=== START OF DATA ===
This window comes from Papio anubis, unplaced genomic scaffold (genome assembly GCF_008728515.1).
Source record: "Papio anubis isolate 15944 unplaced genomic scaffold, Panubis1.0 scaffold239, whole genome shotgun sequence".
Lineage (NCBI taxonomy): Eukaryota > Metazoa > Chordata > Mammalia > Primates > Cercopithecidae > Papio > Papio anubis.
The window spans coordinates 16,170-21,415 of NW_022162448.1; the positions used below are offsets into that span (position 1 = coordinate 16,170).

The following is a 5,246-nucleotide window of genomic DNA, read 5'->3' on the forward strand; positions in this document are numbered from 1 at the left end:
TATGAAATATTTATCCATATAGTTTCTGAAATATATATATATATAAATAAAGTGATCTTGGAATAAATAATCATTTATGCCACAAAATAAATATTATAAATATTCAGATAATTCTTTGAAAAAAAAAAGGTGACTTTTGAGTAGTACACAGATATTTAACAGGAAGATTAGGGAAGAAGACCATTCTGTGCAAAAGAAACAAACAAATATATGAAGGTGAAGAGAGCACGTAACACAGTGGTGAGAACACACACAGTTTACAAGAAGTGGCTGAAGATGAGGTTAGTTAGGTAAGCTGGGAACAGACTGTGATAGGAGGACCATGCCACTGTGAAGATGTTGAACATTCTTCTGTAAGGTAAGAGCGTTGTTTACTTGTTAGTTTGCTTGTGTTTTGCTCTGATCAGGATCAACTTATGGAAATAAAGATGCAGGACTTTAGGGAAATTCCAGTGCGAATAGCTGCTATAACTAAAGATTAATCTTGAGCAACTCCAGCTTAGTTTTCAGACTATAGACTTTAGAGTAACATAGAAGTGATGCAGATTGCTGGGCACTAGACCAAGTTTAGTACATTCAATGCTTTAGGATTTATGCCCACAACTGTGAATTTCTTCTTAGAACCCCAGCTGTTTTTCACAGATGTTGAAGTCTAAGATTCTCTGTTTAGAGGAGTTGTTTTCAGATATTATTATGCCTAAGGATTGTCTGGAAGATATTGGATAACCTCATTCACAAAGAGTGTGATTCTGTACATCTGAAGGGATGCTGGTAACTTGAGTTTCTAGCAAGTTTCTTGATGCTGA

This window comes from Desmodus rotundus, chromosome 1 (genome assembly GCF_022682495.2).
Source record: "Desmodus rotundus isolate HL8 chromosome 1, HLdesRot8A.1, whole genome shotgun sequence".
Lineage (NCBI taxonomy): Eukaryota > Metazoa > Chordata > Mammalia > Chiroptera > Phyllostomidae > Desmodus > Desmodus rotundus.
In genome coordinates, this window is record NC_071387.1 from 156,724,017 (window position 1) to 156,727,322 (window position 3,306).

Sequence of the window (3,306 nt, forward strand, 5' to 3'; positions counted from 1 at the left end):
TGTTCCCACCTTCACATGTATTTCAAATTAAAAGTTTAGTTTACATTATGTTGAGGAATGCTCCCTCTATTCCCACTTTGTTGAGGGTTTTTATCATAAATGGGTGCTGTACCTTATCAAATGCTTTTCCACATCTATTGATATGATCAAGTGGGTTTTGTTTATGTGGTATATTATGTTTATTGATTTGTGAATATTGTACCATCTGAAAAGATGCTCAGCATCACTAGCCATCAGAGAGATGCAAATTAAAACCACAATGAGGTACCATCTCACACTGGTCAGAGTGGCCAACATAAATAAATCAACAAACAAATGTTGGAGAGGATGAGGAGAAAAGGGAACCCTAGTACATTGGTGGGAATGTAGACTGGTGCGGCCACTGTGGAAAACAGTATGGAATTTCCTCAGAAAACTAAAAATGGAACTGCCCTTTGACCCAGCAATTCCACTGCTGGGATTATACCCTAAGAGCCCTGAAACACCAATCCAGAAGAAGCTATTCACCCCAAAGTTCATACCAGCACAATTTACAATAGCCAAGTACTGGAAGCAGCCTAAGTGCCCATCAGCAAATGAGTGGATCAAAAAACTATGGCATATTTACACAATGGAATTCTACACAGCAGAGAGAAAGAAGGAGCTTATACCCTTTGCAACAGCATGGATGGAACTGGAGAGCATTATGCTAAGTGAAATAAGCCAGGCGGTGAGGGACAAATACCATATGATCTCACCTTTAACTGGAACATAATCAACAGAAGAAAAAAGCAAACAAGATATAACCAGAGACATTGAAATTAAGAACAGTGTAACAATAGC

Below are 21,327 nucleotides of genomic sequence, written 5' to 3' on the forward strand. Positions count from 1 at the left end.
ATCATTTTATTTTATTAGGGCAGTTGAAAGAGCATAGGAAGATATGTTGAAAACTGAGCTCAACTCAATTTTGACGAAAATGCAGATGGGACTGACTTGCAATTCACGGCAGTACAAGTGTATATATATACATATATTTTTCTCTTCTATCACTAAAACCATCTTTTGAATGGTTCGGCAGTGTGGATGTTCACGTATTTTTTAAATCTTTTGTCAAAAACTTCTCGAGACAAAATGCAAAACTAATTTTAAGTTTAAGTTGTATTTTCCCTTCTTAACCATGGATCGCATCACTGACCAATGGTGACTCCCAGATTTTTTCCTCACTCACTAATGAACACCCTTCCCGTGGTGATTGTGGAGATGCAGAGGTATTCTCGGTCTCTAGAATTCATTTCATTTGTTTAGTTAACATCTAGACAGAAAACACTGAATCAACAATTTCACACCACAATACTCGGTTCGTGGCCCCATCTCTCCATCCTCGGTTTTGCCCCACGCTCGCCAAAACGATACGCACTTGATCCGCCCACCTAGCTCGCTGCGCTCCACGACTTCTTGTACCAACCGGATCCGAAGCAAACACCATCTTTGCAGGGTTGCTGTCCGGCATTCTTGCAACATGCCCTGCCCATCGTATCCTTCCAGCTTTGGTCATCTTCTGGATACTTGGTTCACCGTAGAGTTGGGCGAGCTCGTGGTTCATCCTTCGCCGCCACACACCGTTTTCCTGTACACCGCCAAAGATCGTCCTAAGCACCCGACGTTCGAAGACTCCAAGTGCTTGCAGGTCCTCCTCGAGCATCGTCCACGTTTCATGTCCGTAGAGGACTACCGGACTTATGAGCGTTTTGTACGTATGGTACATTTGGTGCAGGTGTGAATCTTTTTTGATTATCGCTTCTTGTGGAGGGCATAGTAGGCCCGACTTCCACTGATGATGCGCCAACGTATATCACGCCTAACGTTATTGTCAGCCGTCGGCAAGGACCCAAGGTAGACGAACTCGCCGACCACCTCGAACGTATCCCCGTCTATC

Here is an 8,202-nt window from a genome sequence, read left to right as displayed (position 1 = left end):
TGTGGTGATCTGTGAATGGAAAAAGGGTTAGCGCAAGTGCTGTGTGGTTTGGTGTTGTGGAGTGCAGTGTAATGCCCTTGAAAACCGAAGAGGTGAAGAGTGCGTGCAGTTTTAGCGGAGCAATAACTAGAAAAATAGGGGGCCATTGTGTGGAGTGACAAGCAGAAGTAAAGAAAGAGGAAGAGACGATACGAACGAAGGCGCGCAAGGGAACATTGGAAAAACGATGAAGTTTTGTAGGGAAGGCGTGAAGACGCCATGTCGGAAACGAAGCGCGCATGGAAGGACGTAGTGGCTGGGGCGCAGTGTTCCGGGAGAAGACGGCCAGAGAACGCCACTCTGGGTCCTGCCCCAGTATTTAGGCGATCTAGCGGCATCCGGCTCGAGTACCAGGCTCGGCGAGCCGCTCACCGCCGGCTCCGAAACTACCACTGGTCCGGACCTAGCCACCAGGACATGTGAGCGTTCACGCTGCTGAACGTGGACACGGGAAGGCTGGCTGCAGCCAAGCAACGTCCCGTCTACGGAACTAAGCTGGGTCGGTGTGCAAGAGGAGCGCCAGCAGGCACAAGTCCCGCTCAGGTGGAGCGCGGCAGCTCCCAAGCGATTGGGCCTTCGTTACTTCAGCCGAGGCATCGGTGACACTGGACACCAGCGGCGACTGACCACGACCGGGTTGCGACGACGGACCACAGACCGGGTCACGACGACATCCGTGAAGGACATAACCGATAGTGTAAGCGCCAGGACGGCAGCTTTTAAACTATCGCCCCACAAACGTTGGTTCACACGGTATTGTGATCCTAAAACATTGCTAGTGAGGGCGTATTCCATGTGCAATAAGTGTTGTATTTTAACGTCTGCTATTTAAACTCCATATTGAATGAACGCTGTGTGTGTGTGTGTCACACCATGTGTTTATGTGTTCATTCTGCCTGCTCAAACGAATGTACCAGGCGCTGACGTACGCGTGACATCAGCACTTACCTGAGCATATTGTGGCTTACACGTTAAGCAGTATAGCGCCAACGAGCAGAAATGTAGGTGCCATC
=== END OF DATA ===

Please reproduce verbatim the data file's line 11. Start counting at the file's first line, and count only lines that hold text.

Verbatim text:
Sequence of the window (3,306 nt, forward strand, 5' to 3'; positions counted from 1 at the left end):